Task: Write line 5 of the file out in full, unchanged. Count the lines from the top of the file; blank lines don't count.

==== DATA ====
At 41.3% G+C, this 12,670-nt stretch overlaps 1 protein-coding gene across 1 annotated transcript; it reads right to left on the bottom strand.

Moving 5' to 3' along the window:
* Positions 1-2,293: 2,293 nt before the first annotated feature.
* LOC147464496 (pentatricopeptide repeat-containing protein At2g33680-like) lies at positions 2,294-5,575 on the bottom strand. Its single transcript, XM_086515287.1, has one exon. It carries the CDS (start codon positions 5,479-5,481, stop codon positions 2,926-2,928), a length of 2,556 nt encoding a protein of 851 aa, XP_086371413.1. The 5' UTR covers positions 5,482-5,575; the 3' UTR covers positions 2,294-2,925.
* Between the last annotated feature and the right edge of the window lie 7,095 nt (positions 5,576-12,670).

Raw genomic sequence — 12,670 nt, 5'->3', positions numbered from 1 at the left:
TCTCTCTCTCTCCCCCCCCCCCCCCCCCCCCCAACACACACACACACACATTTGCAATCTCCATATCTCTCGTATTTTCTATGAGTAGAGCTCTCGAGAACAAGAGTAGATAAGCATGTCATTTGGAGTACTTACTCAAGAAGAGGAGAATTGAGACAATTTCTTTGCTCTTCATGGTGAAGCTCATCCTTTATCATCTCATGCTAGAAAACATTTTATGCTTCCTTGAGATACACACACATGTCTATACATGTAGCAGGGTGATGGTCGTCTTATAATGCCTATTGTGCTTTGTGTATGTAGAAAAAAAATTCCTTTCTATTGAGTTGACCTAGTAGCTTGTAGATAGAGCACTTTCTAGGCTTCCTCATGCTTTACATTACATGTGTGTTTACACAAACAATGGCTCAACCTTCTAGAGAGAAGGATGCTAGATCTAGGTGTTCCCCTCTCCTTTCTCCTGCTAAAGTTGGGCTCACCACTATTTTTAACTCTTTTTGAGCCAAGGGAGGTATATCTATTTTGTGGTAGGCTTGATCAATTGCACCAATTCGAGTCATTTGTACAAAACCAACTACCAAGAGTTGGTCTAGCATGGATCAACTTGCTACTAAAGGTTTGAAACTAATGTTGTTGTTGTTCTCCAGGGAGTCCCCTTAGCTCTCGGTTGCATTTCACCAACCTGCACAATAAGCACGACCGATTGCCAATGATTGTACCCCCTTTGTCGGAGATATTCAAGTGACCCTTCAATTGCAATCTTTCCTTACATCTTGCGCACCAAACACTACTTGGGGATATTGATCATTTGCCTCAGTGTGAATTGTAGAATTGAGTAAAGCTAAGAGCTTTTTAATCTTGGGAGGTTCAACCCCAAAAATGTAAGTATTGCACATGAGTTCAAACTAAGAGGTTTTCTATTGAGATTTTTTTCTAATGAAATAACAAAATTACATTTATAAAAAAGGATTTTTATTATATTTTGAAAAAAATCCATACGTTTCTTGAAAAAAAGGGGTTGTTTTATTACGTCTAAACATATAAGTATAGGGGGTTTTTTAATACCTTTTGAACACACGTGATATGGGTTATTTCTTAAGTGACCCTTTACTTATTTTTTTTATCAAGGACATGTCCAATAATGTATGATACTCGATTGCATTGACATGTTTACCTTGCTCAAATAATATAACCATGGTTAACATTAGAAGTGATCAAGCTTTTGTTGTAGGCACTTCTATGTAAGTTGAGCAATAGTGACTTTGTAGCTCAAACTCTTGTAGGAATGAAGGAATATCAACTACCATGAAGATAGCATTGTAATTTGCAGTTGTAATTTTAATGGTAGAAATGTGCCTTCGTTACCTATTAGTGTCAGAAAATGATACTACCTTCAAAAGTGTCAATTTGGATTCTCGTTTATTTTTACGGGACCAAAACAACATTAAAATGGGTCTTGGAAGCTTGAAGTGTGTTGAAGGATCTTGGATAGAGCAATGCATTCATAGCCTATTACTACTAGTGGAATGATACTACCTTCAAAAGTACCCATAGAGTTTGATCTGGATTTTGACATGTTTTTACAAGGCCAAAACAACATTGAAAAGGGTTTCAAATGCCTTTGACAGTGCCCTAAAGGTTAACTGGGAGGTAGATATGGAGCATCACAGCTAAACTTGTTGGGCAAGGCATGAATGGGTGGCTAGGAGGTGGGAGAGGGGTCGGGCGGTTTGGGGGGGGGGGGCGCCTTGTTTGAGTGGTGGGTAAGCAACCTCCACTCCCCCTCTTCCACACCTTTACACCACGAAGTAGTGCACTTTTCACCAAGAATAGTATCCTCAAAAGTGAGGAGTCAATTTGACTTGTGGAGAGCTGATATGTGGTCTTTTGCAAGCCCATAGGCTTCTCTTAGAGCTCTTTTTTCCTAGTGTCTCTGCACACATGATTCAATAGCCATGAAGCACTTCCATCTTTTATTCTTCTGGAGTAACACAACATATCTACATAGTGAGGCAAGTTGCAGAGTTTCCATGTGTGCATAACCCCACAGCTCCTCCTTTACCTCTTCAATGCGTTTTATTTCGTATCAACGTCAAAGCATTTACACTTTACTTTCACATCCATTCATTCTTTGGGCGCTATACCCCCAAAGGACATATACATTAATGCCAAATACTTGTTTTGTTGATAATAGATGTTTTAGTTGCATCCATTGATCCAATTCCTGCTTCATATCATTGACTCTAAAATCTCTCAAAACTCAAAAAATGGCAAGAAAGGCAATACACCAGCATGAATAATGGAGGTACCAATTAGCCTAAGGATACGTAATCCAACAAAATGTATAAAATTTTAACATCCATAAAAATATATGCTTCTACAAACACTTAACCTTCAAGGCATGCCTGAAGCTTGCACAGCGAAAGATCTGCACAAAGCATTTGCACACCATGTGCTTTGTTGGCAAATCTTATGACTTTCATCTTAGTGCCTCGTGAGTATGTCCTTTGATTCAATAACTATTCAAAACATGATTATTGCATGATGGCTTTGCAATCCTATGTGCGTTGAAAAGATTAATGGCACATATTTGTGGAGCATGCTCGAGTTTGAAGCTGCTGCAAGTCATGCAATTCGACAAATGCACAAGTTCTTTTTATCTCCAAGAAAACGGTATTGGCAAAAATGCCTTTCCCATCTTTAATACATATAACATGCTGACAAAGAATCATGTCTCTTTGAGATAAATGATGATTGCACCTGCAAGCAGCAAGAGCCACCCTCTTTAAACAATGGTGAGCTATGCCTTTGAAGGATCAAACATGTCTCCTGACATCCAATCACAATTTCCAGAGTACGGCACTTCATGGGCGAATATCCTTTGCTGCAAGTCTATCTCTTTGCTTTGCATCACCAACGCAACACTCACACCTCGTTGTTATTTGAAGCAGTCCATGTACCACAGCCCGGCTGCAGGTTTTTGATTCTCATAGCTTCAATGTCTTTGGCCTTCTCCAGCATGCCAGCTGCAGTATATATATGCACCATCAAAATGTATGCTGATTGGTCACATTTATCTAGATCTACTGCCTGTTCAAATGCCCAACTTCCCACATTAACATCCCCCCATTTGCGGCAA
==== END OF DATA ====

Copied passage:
* Between the last annotated feature and the right edge of the window lie 7,095 nt (positions 5,576-12,670).